Jamaican hotels bullish on winter season, downplay business from storm-hit markets
The damage to property and infrastructure in some sections of the Caribbean has seen a fall in habitable room inventory, with the result that vacationers are looking elsewhere for winter travel options.
However, resort managers in Jamaica have mixed views on the possibility of the fallout impacting occupancy rates in Jamaica in any extraordinary way.
"I realise everyone is suggesting that the Eastern Caribbean's demise will lead to higher numbers and visitors for our island. I don't necessarily agree," said Dimitris Kosvogiannis, general manager of the 225-room Melia Jamaica Braco Village.
"While I do believe some traffic may be diverted our way, we must carefully examine the segments and destinations affected ... For example, guests choosing St Barts as vacation spot, primarily based on its luxury component and unparalleled culinary choices on that island, will most likely not chose Jamaica, the land of all-inclusives, with a few notable exceptions," he said.
Jamaica's tourism market has been growing by around six per cent, according to the latest numbers to August. In the first eight months stopover visitors to 1.625 million compared to 1.532 million in the same period in 2016.
The Ministry of Tourism is itself cautioning against widespread expectation of new business diverted from storm-hit markets.
"It is important to note that several of the islands worst affected by the storm don't have comparable resorts to Jamaica, so there is no shift of business by brand," said Delano Seiveright, senior adviser /strategist to the Minister of Tourism.
"As for the cruise side of the business we are seeing additional calls given the disruption of some Eastern Caribbean itineraries," he said.
Seiveright attributes the market gains so far this year to "aggressive growth initiatives", including the alliance with Airbnb, market outreach to places like Canada Western Europe, and closer collaboration with cruise operators.
The outlook for the winter season, which traditionally kicks off on December 15 annually, is positive, based on advance bookings. Some properties say some of that business would normally have gone to other Caribbean destinations.
"Hilton Rose Hall Resort & Spa and the four Jewel Resorts have a positive outlook for the upcoming season and believe that Jamaica is absolutely seeing some supplemental short term demand this fall and into the first quarter of 2018," said Charmaine Deane, area director of marketing and communications for the Jewels resort group.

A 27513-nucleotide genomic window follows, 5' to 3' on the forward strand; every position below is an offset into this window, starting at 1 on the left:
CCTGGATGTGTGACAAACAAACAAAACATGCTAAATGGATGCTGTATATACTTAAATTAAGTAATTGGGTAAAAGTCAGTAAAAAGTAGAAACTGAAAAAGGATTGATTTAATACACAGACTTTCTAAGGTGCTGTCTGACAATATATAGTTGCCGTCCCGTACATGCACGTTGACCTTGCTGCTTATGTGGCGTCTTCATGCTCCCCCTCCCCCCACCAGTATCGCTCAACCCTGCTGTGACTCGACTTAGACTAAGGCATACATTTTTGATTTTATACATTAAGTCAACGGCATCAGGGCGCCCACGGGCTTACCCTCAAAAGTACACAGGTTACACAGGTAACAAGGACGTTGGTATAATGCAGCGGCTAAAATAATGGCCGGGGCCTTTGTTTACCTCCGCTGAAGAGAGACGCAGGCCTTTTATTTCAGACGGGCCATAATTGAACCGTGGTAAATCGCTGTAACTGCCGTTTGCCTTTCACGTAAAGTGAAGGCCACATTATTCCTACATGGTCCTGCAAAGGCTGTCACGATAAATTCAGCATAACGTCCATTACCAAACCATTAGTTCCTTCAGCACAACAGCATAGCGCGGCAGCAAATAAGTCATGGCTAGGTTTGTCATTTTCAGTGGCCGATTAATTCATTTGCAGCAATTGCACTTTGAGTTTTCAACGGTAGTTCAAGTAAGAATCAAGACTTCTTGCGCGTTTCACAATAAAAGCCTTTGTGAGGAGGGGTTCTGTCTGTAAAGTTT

Deane said the new business "is from both the group and leisure market segment along with some business that needed to be relocated from other Caribbean islands" and that the increase ranged between 5 per cent and 50 per cent, depending on the property.
"This has been evident from higher call volumes, as well as mostly higher occupancies year over year within the Jewel Resorts and Hilton Rose Hall portfolio here on island," she said.
Hurricanes Irma and Maria cut a destructive path through various Caribbean territories in September. The impacted islands included Barbuda, Anguilla, St Martin, St Barts, British Virgin Islands, US Virgin Islands, and Puerto Rico.
St Barts' hotels are expected to be out of commission until the end of 2018.
Kosvogiannis says Melia Braco is itself projecting good business for the peak season, but insists that any impact on bookings from storm-hit markets would be minimal.
"We have confirmed buyouts for January, March and April and anticipate a very full month for February," said the hotel manager. "Our property has received international recognition and we are confident we will continue to grow and expand into new markets as we establish the brand in the North American market."
But he did not expect, he said, that those who had booked vacations for the islands in the north east will switch en suite to islands such as Jamaica.
"If I am to travel to Cuba, for example, as I wish to visit the history, tradition and Latin flair offered there, I would be very hard-pressed to choose the birth place of reggae as an alternative. This would be tantamount to planning for a steak dinner and going to a seafood restaurant," he reasoned.
Sandals Resorts International, which operates 15 Sandals and three Beaches resorts in Jamaica and around the Caribbean, indicates that the hurricanes have had minimal impact on its properties.
"Sandals resorts across the Caribbean continue to experience robust occupancy," said Director of Corporate Services Jeremy Jones.
"In the Eastern Caribbean, we had one resort closed on the heels of Hurricane Irma for previously planned renovations and those guests were relocated to our other resorts in that region," he said.